Older Drivers

Driving is a key concern, but older adults are also increasingly injured and killed when walking, bicycling, and riding in vehicles.

The number of motor-vehicle deaths involving drivers and other road users age 65 and older has increased 30% since 2009, from 6,241 to 8,132. At the same time, the population of older adults in America has increased 28%, resulting in a death rate per 100,000 population increase of only 1%. These fatality trends are based on mortality data collected by the Centers for Disease Control and Prevention (CDC).

The number of deaths estimated by the CDC is higher than what is estimated by the National Highway Traffic Safety Administration (NHTSA). The difference in part is because the CDC’s estimate reflects both traffic and non-traffic crashes, while NHTSA’s estimate reflects only traffic crashes. NHTSA estimates 6,784 older adult traffic deaths in 2017 compared to CDC’s estimate of 8,132 motor-vehicle deaths. Please see the Comparison of NSC and NHTSA Estimates for a full description of differences.

Based on CDC data, in 2017 older adult motor-vehicle deaths included:

  • 465 non-traffic deaths
  • 2,040 vehicle occupant traffic deaths
  • 464 motorcyclist traffic deaths
  • 1,407 pedestrian traffic deaths
  • 130 bicyclist traffic deaths
  • 3,626 other or unspecified traffic deaths
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  • Data Table

NHTSA estimates that the majority of people killed in traffic crashes involving older drivers are 65 and older. Nearly 70% of the deaths in 2017 were either the older driver or their passenger, also 65 years of age or older:

  • Older driver deaths: 4,248 (57.7%)
  • Passengers age 65+ riding with an older driver: 882 (12.0%)
  • Passenger younger than 65 riding with an older driver: 15 (0.2%)
  • Other vehicle occupants: 1,468 (19.9%)
  • Non-occupants: 746 (10.1%)
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After middle age, the number of drivers involved in fatal crashes decreases as the age of the driver increases. Over 7,000 drivers age 55 to 64 were involved in fatal crashes in 2017. This number drops to 2,316 for 65- to 69-year-old drivers and continues to drop with each successive age group.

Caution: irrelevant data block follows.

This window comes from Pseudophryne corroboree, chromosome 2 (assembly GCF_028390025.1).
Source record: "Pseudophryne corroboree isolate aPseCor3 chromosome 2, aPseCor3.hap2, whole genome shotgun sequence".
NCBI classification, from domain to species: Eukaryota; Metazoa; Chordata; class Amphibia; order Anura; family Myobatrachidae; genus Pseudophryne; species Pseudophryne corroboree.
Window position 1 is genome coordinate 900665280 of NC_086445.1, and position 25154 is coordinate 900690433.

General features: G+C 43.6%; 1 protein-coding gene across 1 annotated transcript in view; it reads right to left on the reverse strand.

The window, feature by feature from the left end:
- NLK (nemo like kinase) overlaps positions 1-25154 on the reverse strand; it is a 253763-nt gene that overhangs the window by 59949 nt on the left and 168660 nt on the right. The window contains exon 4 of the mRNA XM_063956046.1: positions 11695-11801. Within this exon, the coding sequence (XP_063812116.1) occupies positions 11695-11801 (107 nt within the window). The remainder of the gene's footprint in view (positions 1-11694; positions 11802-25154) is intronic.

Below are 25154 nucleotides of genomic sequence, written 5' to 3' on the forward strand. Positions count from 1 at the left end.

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In contrast, while older adult drivers are involved in fewer total fatal crashes compared to younger cohorts, the rate of driver involvement in fatal crashes per 100,000 licensed drivers starts increasing with the 70 to 74 age group. The upward trend is strongest among men but is also present among older female drivers.

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Helping Older Adult Drivers

 

Similar to new teen drivers, older adult drivers are likely to feel more independent with a driver’s license and access to a vehicle. Aging brings new challenges which may cause a change in driving habits, with older drivers often looking to family for assistance. More information on helping adult drivers can be found here.

Sources:

NSC analysis of Center for Disease Control and Prevention, National Center for Injury Prevention and Control, Web-based Injury Statistics Query and Reporting System (WISQARS)

National Center for Statistics and Analysis. (2019, March). 2017 older population fact sheet. (Traffic Safety Facts. Report No. DOT HS 812 684). Washington, DC: National Highway Traffic Safety Administration.

See data details